How I Shot It - Panning With A Slow Shutter

July 28, 2021  •  Leave a Comment

This is going to be a first in a series of Blog posts I'm gonna do going over how I shot a particular image. As a hobbyist photographer who occasionally gets commissioned to shoot stuff for people and organizations, I'm always interested in how other photographers achieve the results that they get for their shots so I figured I'd go into how I achieve the results I get when I go out and shoot. For the most part, I'm going to feature and concentrate on my sports related photos since they offer up the most diversity in results. 

 

Take this photo as my first example. This was shot during the Gastown Grand Prix, a criterium style bike race that is held in the historic Gastown area of Vancouver, Canada. The Gastown Grand Prix is part of a week long series of races that make up what is called B.C. Superweek and is held every July. It's a super awesome race; it's fast, it's rough, and a fantastic opportunity for photographers to get awesome shots. 

For The Win - Bike RacingFor The Win - Bike RacingRoad bike racing is intense, especially Criterium racing. Racers speed around the course at breakneck speeds, jostling for position and trying to lead each lap until the end. This 3:2 ratio photo captures the concentration and intensity of the bike racers and is suitable to be printed up to 36in x 24in for your space.

 

Now prior to getting this particular shot, I shot a ton of photos from various vantage points around the course. Some super wide (10-20mm) overhead style shots, some low angle, "under the fence" style shots, some head on and "back of the pack" style shots, and about half way through the race, and since I had my trusty 70-300mm Sigma still on, I wanted to see if I could get a panning shot that isolated a particular rider. I had shot some panning shots earlier on using either my 10-20mm or my 18-55mm, and they were cool and all, but I wanted a more intimate panning shot showing one rider and hopefully, with a little luck, isolating the effort, the grit, the facial expression and the speed of the action. A very important aspect of getting a good panning sports shot is making sure you have a background that, when you are panning against it, shows the motion and speed. Being closer to action is better as well, and for this shot, I was about 25ft from the rider. Now, since I shoot with an APS-C sensor sized camera, shooting at 70mm is the equivalent to shooting at about 105mm. 25ft away from a subject at 105mm focal length is about perfect to get the rider filling the frame, capturing enough detail, and getting enough background to show the motion and speed. According to me at least. ;) 

So, in order to get this shot, I positioned myself about 100ft from a corner that the riders had just come around and were starting to accelerate down the back straightaway. This meant that most of the riders were out of the saddle, stamping on the pedals, exerting maximum effort to get up to speed. As the riders were accelerating I would follow them with my lens, matching my panning motion to their speed and, in burst mode, fire of a series of shots as the sped past. Again, shooting at 70mm, I was able to get all of the rider filling my frame which made it easy to keep my eye on what I capturing. Now, while shooting in burst mode while panning, you are bound to get some bad, out of focus, blurry, or just weak shots, but there's bound to be at least one good one in the mix. They don't call it "spray and pray" for nothing. ;)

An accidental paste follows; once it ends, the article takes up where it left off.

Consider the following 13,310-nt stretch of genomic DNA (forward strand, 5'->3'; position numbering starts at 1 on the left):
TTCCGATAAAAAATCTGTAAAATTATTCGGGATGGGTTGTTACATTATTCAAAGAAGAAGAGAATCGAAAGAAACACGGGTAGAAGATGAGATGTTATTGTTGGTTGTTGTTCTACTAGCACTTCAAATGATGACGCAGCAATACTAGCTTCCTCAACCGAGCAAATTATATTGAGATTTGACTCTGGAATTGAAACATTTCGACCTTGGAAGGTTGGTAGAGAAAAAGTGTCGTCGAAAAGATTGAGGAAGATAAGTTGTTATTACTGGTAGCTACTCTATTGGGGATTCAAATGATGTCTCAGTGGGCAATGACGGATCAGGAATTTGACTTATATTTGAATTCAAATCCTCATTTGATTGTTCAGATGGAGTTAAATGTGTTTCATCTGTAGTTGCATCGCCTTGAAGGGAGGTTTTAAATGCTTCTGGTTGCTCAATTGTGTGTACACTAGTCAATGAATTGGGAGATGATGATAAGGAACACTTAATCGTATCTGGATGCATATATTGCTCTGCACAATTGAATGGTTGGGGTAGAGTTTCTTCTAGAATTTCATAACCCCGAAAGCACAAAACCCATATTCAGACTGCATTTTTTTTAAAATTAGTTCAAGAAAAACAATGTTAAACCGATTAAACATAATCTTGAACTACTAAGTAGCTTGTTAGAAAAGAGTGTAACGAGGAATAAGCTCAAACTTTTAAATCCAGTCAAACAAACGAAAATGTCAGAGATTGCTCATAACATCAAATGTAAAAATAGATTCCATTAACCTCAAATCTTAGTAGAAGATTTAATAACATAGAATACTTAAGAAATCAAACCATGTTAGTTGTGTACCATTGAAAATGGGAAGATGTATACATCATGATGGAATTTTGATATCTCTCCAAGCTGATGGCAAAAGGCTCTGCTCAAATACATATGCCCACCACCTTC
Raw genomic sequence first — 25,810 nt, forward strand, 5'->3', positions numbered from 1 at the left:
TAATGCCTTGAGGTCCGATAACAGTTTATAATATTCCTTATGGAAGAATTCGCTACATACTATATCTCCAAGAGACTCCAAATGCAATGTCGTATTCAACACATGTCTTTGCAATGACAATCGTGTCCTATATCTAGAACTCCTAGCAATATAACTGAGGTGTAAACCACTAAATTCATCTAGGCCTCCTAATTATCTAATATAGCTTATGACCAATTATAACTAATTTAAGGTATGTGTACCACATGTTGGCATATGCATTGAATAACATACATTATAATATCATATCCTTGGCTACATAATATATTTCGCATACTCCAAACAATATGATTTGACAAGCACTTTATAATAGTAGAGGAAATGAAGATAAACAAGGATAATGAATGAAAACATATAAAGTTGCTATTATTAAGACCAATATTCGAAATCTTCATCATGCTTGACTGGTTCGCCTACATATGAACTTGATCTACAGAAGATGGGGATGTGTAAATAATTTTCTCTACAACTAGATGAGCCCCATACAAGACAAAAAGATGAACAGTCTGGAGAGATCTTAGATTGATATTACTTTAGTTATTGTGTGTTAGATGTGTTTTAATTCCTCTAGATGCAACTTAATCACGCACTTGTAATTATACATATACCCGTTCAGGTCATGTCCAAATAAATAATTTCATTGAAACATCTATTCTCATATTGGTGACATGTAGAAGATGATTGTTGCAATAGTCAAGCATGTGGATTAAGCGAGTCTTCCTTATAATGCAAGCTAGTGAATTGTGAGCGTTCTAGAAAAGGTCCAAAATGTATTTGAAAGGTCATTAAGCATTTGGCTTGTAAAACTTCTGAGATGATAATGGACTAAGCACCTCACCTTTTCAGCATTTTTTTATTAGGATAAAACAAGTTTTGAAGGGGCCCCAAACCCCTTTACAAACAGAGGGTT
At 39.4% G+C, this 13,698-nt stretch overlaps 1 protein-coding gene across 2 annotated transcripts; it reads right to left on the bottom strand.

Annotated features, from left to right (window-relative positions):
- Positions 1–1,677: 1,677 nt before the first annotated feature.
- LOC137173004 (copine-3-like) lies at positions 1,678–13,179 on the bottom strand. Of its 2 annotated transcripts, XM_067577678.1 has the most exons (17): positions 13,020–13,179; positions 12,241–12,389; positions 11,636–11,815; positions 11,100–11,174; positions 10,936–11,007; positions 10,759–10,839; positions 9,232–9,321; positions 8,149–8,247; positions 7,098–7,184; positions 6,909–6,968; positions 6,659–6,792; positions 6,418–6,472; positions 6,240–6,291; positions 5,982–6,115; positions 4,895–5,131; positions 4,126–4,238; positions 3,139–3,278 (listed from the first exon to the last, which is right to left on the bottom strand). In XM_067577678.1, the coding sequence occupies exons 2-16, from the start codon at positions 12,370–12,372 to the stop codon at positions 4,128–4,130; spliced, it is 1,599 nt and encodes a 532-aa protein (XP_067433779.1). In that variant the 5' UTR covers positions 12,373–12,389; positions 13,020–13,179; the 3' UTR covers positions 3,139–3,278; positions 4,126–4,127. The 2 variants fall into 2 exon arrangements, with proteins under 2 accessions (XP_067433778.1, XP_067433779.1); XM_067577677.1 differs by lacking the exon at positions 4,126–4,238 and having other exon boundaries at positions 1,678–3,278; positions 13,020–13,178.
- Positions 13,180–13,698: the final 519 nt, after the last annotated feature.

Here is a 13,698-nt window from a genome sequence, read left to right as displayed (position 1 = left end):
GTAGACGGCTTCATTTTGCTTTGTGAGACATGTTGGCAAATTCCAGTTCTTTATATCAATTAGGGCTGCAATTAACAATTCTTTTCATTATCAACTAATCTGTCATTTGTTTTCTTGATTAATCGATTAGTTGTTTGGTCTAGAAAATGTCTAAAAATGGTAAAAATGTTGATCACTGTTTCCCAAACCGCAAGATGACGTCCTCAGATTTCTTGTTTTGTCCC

My settings, after some trial and error, for this shot were as follows: 

70mm

1/100sec (not as slow as you thought it would be huh? this rider was MOTORING!)

F6.3

ISO 3200 (this was shot in the evening and in the middle of the city, where there was VERY little sunlight or ambient light available)

Now, of course, my settings for this shot are VERY particular for THIS shot and really can't be duplicated over and over again to get the same results for every panning sports shot, and this highlights the need to do some work in order to get the results you want. You have scout your location, pick your spot, picture the result in your mind, do some test shots, and set up/test/change/lock in your settings to reflect to type of shot you want to achieve. I just want to re-iterate that the settings are the LAST thing you should dial in. Your positioning, your spot, and your vision should be the most important thing when setting out to get shots like these. 

I really hope this helps you all in achieving the results you're after when it comes to your slow shutter, panning sports shots. Now get out and shoot! 

 

P.S. This photo, and a host of others, is available as a print or digital download in my shop: JWPhotoworks Shop

 

 

 

 

 


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